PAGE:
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Tag:Deep South's Oldest Rivalry
Posted on: March 4, 2012 7:23 pm
Edited on: March 5, 2012 11:32 am
 

S. Carolina president: cross-division games a go

Posted by Jerry Hinnen

The official line from the SEC is that nothing happened in last week's conference scheduling meetings, and that the league is still considering all available options as it tries to solve its 14-teams-in-an-eight-game-slate schedule dilemma.

But South Carolina president Harris Pastides wandered well away from that line Saturday, telling The State newspaper and other outlets that the league had agreed to continue with permanent cross-division rivalry games--and that he will cast his vote for his Gamecocks to break off their 19-year arrangement with Arkansas.

According to Pastides, the rest of the SEC's athletic directors and presidents were committed to finalizing the new cross-divisional games when he elected to abstain, saying it was too soon for him to commit to South Carolina adopting a new annual series with Texas A&M. The Gamecocks' former West division partners, the Razorbacks, would pick up more geographically-friendly Missouri.

“I said, ‘Hold on a second. That’s a big decision, and I’d like to hear what the fans think about that,’" Pastides said. "They were kind of motivated to get it done and move on, and I said, ‘I think it’s premature. I need to go back to Columbia and see what people think about that.’ ”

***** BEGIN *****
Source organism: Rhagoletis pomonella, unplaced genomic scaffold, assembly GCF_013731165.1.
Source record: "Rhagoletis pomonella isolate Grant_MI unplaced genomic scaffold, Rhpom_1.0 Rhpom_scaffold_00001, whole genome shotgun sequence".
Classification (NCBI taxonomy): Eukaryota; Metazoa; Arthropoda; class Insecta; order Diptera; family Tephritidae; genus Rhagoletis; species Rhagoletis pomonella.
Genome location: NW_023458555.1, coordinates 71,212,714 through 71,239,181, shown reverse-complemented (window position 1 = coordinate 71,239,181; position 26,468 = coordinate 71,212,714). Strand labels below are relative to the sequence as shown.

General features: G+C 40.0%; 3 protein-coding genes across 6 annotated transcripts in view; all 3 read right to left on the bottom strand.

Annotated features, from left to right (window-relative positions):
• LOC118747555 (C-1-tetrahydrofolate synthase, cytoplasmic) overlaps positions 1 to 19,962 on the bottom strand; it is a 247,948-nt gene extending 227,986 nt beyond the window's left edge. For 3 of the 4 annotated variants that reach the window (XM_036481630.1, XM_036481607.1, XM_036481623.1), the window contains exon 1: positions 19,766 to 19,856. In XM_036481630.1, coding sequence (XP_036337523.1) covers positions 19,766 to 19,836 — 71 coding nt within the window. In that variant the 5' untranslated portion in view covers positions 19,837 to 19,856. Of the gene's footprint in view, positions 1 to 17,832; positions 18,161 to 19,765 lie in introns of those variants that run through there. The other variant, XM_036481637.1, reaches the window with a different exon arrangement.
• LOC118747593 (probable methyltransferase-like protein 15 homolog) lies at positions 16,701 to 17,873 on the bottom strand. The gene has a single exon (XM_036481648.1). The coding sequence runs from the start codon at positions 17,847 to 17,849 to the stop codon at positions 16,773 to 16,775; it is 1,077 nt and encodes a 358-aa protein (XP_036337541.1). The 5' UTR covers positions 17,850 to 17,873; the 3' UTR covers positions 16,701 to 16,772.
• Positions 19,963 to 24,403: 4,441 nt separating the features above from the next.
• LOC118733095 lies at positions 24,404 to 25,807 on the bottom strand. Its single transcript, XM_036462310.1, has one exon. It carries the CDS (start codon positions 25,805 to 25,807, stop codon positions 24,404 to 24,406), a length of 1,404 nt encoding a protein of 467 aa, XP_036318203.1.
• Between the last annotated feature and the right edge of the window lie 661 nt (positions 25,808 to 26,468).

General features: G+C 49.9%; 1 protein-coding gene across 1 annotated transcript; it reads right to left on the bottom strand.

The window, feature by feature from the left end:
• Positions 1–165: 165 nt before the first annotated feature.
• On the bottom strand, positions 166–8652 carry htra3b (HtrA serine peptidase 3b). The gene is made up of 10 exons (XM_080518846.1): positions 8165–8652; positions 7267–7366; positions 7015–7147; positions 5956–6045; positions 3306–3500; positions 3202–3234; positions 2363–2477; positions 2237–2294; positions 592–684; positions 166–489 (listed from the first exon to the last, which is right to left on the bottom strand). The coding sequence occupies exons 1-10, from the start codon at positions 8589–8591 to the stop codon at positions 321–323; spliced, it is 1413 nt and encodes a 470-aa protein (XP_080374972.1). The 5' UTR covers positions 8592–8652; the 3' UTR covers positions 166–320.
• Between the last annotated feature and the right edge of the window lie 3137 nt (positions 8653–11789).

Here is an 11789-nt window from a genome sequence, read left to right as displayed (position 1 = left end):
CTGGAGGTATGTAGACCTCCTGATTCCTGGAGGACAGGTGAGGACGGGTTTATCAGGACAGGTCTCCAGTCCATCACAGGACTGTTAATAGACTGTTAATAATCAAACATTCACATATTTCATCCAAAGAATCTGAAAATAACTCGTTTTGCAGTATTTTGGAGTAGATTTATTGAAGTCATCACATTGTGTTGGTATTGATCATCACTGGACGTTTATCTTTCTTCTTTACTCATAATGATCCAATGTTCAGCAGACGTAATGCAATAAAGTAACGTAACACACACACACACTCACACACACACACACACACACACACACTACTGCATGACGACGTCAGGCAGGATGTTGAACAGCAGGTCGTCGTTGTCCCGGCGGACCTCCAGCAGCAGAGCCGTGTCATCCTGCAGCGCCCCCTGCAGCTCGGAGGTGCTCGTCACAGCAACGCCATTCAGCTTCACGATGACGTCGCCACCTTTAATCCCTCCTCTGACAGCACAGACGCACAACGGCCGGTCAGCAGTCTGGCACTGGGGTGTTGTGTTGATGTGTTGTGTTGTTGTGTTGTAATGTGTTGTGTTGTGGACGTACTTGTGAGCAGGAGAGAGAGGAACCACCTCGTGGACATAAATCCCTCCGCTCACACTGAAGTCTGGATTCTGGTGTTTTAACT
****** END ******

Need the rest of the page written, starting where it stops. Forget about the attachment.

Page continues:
According to State reporter Andy Shain, Mike Slive's response to Pastides's pronouncement was "Well good for him."

"Nothing is set yet," Slive emphasized.

Georgia athletic director Greg McGarity echoed Pastides' comments in a discussion with the Chattanooga Times-Free Press. McGarity had previously said his Bulldogs' rivalry with Auburn -- as its nickname goes, the "Deep South's Oldest" -- could be in danger, but sounded much more positive Sunday.  

"The tone of the conversations that everyone had sort of gave the impression that everyone had a sense, at least the majority had a sense, of liking the rivalry game with an opponent from the opposite division," McGarity said. "The tone led us to believe that this has a good opportunity of moving forward." 

Pastides' method for discovering what "people think about that" in Columbia was to ask the State to poll readers on their website about the possibility of replacing the Razorbacks with the Aggies. Some 76 percent of respondents voted in favor of starting the new series with A&M.

That landslide was likely made possible by the Hogs' rampant recent success against the Gamecocks, Arkansas having won three in a row and five of the last six in the series. The Gamecocks' much tougher draw out of the SEC West (Arkansas, Auburn, and Mississippi State to Georgia's Auburn, Mississippi State and Ole Miss) was blamed by many -- and not without reason -- for the Bulldogs winning the 2011 East's trip to Atlanta despite the Gamecocks' win over the Dawgs in Athens.

“We have great respect for Arkansas, but I think it’s fair to say our fans never developed the same kind of passionate rivalry about playing Arkansas that maybe some other university did playing their Western Division rivalry,” Pastides said, confirming that he would vote in accordance with the fans' wishes.

“I respect the fans," he said. "Fans are not often consulted on important decisions and ultimately administrators come and go and coaches come and go and athletic directors come and go and fans stay.”

According to Pastides, the final vote of the presidents rubber-stamping the new cross-divisional arrangements will come next week, following the SEC men's basketball tournament.

The proposal isn't in the clear just yet; Pastides himself admits "it's not a done deal," and he happens to be the same president who claimed the SEC had agreed to a nine-game schedule for 2012 last November. A permanent cross-division rival paired with an eight-game schedule would also result in teams playing other cross-divisional opponents only twice in 12 years.